I hold the small red pill between my thumb and forefinger. It’s miniscule. Maybe a third the size of a breath mint. I’ve already taken my antidepressant faithfully, as I always do. I habitually gulp down the rest of my pills but this one I take last, because it’s so small. There was the time it slid silently from my palm as I tossed the pills into my mouth and it was only the next day I realized I must have missed my dose.
You’re not supposed to skip a day when you’re on antipsychotics. But sometimes I want to.
It’s been a year since I lost my mind. Since it slipped easily towards escape, since salvation seemed like wide open spaces on the limitless acreage behind our home. When I imagined myself retrieving the key to the gun cabinet. When I fantasized about slipping unnoticed from my house, past the breakfast dishes and the vase of fresh flowers I’d just bought the day before sitting in a jar like hope. Past my sleeping husband who had kissed me goodnight and rubbed my back until my breathing went soft and rhythmic. There would be no chance my kids would find me. No one would have to clean anything up, there would be no messy blood stains or images that would haunt them. Hunters would find me, or hikers wandering the back trails. It would all be very simple and discreet. I imagined everyone would be better off. I wouldn’t ache anymore with despair. But even as I entertained these thoughts, I knew they were the thick velvet imaginations of a mind gone dark, the curtains dragged closed.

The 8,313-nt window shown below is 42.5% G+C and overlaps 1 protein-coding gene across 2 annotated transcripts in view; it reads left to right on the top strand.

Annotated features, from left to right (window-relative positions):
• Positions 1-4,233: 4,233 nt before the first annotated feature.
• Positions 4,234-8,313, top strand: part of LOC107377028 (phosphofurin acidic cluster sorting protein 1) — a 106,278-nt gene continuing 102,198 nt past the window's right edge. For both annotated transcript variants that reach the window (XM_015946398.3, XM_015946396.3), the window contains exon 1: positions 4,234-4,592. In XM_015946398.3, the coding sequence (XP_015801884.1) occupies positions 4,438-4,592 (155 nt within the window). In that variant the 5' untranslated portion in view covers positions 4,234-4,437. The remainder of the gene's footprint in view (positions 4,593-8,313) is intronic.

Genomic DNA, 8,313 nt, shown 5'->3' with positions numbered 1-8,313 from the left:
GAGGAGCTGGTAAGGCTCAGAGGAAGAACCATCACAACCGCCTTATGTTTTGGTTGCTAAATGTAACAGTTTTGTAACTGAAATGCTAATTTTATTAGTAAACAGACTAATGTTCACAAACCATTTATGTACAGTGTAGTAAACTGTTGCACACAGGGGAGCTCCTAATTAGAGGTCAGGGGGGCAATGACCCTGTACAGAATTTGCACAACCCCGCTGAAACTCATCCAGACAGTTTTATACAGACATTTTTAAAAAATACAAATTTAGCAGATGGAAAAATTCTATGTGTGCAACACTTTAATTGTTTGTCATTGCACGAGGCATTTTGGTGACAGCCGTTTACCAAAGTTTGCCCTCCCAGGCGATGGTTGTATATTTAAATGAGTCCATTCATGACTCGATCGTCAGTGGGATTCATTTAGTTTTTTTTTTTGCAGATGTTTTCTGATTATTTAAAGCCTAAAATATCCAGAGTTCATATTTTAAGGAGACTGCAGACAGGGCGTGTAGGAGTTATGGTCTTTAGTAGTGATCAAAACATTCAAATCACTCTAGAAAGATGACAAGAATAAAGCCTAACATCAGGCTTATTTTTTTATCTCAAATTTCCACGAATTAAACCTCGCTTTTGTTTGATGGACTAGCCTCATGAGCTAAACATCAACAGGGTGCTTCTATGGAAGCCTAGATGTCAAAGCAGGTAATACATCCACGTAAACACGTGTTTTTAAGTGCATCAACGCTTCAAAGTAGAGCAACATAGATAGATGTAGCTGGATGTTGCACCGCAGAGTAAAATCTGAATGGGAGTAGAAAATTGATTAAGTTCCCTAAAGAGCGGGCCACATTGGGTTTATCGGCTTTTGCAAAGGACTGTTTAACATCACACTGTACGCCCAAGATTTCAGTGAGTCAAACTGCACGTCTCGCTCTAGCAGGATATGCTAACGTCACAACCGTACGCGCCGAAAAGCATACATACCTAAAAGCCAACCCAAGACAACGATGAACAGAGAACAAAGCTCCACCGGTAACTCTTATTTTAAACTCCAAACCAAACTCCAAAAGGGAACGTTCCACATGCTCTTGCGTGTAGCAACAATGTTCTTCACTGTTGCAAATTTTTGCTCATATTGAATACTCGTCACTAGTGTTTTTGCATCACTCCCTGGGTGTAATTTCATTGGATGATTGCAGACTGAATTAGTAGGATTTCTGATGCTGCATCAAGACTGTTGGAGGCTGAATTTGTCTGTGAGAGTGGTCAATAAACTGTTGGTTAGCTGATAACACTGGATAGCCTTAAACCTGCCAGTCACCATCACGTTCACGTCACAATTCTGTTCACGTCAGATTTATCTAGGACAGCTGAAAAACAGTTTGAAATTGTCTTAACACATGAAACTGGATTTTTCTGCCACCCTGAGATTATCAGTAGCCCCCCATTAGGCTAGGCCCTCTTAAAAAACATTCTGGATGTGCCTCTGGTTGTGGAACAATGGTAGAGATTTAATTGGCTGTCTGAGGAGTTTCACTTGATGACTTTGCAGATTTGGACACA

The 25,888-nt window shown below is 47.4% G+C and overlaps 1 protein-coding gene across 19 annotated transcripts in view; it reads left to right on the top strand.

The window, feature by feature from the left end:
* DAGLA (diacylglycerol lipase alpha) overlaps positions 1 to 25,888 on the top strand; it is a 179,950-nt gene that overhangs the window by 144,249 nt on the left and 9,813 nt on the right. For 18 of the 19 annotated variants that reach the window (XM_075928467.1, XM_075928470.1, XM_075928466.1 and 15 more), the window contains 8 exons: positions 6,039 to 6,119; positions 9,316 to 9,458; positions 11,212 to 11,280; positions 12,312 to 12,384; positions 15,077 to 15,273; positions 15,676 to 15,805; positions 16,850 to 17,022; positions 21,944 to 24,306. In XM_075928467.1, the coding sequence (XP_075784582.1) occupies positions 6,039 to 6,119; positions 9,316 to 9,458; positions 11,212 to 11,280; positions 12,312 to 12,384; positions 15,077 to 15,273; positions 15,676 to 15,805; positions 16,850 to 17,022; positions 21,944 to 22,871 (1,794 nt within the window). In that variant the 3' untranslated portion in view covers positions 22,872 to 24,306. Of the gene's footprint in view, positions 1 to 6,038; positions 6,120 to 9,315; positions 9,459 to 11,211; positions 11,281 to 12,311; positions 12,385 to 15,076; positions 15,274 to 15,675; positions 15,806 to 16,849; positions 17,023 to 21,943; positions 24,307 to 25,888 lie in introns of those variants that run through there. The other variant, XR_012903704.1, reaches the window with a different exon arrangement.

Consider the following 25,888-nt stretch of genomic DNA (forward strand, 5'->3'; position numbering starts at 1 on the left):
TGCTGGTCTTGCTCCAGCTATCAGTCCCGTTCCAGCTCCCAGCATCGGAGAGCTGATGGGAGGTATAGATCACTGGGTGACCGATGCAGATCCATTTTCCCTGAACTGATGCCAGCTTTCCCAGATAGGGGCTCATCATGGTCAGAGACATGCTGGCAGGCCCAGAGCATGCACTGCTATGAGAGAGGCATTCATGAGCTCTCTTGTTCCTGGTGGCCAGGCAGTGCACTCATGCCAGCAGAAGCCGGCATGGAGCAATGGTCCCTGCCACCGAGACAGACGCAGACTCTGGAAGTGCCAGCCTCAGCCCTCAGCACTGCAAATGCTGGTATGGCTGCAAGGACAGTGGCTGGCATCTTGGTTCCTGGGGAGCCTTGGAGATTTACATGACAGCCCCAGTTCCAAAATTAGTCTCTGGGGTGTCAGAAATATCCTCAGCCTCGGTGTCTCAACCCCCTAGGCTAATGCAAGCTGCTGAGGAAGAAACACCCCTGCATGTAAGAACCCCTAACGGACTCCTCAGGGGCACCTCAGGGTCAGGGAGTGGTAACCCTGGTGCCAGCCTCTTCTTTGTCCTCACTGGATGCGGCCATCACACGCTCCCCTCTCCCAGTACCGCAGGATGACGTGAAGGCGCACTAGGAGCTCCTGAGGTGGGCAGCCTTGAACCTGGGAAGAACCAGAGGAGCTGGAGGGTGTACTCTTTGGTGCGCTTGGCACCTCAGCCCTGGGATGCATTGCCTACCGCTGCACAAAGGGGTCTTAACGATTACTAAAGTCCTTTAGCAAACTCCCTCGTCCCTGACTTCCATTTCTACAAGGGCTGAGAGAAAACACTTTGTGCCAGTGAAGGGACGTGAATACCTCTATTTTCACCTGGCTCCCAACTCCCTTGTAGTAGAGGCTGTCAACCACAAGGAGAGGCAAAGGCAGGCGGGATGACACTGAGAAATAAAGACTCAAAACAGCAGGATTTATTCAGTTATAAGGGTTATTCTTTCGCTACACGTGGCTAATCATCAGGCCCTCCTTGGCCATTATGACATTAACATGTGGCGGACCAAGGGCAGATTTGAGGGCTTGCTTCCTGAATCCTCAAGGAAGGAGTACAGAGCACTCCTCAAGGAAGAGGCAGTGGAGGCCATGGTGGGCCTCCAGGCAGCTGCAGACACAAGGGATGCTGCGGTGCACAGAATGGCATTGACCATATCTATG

I had seen the devastation a suicide attempt can leave. I had seen it in my mother’s eyes years ago when her gaze nervously traced the raised red scar that had turned into a grotesque palette of purples, yellows, and browns on my brother’s neck. I couldn’t forget that haunted look she carried whenever she looked at him.
I told my husband first, and then my mother. I called my doctor and then I prayed through the hollow that had become my soul. The words were empty on my lips but I said them anyway, and hoped to mean them again.